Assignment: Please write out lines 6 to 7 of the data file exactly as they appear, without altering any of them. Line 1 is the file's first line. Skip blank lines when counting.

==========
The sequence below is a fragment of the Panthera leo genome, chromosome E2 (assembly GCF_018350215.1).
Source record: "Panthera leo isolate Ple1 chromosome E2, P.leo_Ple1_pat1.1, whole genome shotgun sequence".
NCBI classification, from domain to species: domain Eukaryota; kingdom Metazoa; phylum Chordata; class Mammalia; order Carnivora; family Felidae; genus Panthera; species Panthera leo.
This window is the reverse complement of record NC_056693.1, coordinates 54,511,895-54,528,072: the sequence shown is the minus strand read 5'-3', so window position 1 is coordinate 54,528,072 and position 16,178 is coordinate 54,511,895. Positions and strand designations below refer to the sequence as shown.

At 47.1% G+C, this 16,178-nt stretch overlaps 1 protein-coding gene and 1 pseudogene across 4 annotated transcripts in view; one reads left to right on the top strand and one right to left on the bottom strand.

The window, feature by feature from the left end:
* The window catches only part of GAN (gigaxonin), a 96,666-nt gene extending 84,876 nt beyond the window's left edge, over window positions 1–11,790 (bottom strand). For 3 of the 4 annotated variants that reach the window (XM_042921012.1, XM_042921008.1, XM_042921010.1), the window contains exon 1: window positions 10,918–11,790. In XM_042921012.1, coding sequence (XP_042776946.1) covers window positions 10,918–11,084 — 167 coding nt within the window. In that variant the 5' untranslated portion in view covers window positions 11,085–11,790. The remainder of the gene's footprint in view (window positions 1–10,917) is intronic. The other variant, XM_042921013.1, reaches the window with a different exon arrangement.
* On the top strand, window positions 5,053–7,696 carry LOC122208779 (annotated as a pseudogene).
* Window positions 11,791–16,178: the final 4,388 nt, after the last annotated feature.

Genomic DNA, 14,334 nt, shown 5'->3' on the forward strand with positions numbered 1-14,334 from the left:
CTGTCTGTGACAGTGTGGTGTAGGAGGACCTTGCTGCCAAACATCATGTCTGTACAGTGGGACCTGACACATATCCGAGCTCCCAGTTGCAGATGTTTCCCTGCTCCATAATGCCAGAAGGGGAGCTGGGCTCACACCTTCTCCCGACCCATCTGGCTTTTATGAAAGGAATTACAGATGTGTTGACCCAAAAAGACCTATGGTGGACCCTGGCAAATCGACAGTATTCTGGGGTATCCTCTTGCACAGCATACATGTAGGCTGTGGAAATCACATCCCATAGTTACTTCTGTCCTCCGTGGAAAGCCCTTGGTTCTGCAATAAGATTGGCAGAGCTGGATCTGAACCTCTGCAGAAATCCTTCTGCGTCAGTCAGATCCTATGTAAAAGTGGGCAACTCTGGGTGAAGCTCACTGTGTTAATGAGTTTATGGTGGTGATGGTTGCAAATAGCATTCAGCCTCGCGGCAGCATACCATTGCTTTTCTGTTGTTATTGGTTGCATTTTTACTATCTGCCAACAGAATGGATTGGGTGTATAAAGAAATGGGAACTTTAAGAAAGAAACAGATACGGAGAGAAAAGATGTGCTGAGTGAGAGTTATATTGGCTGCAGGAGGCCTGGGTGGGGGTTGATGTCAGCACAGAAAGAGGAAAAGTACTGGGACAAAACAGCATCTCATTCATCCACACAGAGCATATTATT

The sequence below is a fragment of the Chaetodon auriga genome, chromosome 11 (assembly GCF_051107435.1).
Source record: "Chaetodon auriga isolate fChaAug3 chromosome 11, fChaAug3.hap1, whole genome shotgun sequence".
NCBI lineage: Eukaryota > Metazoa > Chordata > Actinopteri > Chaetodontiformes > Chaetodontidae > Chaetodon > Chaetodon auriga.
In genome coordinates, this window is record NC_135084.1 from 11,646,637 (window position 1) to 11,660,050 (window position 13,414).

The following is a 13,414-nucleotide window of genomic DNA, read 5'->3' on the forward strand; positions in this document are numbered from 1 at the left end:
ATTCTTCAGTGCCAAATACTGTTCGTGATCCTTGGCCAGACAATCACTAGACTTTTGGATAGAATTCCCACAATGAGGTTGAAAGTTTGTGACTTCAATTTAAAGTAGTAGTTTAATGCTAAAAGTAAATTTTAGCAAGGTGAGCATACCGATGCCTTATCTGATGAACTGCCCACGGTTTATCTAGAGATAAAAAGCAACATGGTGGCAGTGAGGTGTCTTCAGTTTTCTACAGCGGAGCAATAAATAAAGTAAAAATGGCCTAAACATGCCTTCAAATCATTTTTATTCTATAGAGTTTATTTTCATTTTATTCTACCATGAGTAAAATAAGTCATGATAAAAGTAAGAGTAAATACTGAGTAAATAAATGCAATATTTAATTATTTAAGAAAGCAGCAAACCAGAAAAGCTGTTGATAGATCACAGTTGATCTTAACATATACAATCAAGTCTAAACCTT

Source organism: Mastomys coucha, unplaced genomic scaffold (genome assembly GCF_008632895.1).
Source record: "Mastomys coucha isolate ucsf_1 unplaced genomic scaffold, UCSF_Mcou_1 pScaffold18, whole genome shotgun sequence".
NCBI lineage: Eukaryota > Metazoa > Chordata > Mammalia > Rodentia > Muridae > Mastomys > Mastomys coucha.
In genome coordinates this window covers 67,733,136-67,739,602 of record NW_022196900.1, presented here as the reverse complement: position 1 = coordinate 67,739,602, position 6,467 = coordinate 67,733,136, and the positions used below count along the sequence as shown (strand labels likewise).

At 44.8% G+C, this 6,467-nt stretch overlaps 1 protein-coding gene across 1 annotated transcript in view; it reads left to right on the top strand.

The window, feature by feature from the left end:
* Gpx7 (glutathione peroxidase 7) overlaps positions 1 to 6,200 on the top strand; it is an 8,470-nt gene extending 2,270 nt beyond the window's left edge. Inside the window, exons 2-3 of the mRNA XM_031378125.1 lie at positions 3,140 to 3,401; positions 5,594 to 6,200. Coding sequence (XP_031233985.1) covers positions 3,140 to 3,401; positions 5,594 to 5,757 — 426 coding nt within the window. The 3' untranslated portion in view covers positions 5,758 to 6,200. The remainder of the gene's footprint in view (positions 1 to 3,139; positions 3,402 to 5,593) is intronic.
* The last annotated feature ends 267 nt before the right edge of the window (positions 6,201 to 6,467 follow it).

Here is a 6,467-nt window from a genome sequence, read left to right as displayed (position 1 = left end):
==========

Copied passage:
The window, feature by feature from the left end:
* The window catches only part of GAN (gigaxonin), a 96,666-nt gene extending 84,876 nt beyond the window's left edge, over window positions 1–11,790 (bottom strand). For 3 of the 4 annotated variants that reach the window (XM_042921012.1, XM_042921008.1, XM_042921010.1), the window contains exon 1: window positions 10,918–11,790. In XM_042921012.1, coding sequence (XP_042776946.1) covers window positions 10,918–11,084 — 167 coding nt within the window. In that variant the 5' untranslated portion in view covers window positions 11,085–11,790. The remainder of the gene's footprint in view (window positions 1–10,917) is intronic. The other variant, XM_042921013.1, reaches the window with a different exon arrangement.